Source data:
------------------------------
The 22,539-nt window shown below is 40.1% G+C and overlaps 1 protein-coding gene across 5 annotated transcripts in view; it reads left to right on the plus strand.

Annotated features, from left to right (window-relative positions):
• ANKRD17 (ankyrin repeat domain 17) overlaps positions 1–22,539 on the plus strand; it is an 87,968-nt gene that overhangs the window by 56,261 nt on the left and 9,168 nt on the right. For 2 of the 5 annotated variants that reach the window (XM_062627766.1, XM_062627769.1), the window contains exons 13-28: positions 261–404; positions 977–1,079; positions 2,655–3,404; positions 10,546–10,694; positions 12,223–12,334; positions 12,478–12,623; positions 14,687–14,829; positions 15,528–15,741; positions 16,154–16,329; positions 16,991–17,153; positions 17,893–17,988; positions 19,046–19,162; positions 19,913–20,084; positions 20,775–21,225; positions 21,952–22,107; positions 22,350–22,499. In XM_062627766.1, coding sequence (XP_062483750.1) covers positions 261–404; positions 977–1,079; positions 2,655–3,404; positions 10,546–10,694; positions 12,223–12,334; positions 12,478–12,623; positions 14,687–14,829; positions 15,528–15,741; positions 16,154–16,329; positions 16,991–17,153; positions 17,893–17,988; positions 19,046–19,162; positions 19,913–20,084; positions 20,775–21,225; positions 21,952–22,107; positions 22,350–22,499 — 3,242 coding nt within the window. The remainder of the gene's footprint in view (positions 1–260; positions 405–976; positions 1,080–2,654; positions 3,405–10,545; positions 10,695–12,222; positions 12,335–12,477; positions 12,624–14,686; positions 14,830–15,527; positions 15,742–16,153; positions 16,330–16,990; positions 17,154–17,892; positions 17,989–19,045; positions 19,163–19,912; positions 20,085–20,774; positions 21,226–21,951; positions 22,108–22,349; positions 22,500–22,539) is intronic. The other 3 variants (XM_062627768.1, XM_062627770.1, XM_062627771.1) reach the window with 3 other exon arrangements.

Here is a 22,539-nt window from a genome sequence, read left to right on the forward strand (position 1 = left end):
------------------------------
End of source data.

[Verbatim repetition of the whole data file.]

The 22,539-nt window shown below is 40.1% G+C and overlaps 1 protein-coding gene across 5 annotated transcripts in view; it reads left to right on the plus strand.

Annotated features, from left to right (window-relative positions):
• ANKRD17 (ankyrin repeat domain 17) overlaps positions 1–22,539 on the plus strand; it is an 87,968-nt gene that overhangs the window by 56,261 nt on the left and 9,168 nt on the right. For 2 of the 5 annotated variants that reach the window (XM_062627766.1, XM_062627769.1), the window contains exons 13-28: positions 261–404; positions 977–1,079; positions 2,655–3,404; positions 10,546–10,694; positions 12,223–12,334; positions 12,478–12,623; positions 14,687–14,829; positions 15,528–15,741; positions 16,154–16,329; positions 16,991–17,153; positions 17,893–17,988; positions 19,046–19,162; positions 19,913–20,084; positions 20,775–21,225; positions 21,952–22,107; positions 22,350–22,499. In XM_062627766.1, coding sequence (XP_062483750.1) covers positions 261–404; positions 977–1,079; positions 2,655–3,404; positions 10,546–10,694; positions 12,223–12,334; positions 12,478–12,623; positions 14,687–14,829; positions 15,528–15,741; positions 16,154–16,329; positions 16,991–17,153; positions 17,893–17,988; positions 19,046–19,162; positions 19,913–20,084; positions 20,775–21,225; positions 21,952–22,107; positions 22,350–22,499 — 3,242 coding nt within the window. The remainder of the gene's footprint in view (positions 1–260; positions 405–976; positions 1,080–2,654; positions 3,405–10,545; positions 10,695–12,222; positions 12,335–12,477; positions 12,624–14,686; positions 14,830–15,527; positions 15,742–16,153; positions 16,330–16,990; positions 17,154–17,892; positions 17,989–19,045; positions 19,163–19,912; positions 20,085–20,774; positions 21,226–21,951; positions 22,108–22,349; positions 22,500–22,539) is intronic. The other 3 variants (XM_062627768.1, XM_062627770.1, XM_062627771.1) reach the window with 3 other exon arrangements.

Here is a 22,539-nt window from a genome sequence, read left to right on the forward strand (position 1 = left end):